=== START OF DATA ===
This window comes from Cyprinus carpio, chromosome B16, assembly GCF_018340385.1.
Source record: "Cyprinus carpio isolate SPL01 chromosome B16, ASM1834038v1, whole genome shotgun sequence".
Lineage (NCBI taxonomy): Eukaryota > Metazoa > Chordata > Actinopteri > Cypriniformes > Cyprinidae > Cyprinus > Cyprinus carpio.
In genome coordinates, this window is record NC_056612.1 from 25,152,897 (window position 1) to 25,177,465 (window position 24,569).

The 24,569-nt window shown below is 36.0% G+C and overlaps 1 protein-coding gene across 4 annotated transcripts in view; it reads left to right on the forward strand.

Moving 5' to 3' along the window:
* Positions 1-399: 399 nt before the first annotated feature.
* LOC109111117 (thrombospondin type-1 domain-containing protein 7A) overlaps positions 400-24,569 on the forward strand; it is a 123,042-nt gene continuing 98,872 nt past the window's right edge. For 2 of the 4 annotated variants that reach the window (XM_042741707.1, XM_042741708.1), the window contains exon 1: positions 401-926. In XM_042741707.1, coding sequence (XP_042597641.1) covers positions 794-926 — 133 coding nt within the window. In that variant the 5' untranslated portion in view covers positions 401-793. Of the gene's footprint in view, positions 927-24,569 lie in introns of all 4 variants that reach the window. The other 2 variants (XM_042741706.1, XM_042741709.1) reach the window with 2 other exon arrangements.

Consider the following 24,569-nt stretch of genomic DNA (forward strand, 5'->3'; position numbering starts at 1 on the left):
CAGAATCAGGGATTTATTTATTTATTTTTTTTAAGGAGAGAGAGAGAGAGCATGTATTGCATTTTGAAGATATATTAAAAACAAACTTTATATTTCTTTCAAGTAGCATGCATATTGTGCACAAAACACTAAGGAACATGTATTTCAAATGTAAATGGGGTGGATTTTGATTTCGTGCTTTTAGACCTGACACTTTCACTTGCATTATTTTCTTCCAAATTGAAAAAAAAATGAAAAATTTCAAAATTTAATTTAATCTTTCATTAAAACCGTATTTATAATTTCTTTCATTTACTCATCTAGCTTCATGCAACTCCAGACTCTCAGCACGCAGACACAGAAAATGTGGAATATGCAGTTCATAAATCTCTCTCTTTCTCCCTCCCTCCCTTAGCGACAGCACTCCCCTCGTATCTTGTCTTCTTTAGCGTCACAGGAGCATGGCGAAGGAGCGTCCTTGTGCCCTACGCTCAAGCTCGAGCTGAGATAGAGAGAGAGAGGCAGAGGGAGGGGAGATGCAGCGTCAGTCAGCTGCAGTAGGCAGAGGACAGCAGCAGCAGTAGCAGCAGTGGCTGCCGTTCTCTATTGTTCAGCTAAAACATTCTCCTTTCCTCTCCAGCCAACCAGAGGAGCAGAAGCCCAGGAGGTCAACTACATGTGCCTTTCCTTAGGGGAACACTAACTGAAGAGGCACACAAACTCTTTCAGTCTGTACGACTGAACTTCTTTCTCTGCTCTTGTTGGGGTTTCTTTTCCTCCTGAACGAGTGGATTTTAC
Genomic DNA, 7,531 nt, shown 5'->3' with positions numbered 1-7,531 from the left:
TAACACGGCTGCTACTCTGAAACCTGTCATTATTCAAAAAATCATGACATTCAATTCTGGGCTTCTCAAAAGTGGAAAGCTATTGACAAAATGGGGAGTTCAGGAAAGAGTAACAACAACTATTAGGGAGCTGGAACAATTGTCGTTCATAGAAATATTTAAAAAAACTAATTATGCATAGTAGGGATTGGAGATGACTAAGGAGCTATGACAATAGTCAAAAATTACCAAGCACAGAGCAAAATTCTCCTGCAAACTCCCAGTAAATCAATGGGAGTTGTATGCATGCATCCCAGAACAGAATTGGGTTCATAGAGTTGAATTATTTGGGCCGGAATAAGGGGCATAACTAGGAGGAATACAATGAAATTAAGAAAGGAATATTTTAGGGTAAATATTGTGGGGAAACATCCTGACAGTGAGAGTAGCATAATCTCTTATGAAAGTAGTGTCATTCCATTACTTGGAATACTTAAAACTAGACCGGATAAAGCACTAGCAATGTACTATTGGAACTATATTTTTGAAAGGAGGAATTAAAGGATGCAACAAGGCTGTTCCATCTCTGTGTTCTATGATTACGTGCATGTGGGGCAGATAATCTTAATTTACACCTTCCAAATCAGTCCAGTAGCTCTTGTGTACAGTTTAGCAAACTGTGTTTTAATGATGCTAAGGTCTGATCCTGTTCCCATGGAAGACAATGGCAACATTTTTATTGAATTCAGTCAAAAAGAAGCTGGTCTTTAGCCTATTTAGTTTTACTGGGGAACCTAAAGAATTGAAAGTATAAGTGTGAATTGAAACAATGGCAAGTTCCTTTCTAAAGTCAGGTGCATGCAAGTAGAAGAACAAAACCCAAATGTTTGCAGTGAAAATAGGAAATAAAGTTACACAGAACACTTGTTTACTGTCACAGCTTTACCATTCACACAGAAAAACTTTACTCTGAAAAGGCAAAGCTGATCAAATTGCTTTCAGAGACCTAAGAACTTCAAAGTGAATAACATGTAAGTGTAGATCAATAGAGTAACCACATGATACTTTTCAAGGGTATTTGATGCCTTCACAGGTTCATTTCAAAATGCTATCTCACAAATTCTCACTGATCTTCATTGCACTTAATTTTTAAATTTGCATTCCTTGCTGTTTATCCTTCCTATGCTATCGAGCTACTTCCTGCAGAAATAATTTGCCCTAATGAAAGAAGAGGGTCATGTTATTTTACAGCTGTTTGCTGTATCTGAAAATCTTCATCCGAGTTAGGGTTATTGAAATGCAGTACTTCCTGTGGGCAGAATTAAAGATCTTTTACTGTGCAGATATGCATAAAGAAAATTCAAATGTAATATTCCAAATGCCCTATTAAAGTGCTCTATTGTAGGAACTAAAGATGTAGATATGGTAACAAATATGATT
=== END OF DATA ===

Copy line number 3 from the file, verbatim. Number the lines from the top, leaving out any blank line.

Lineage (NCBI taxonomy): Eukaryota > Metazoa > Chordata > Actinopteri > Cypriniformes > Cyprinidae > Cyprinus > Cyprinus carpio.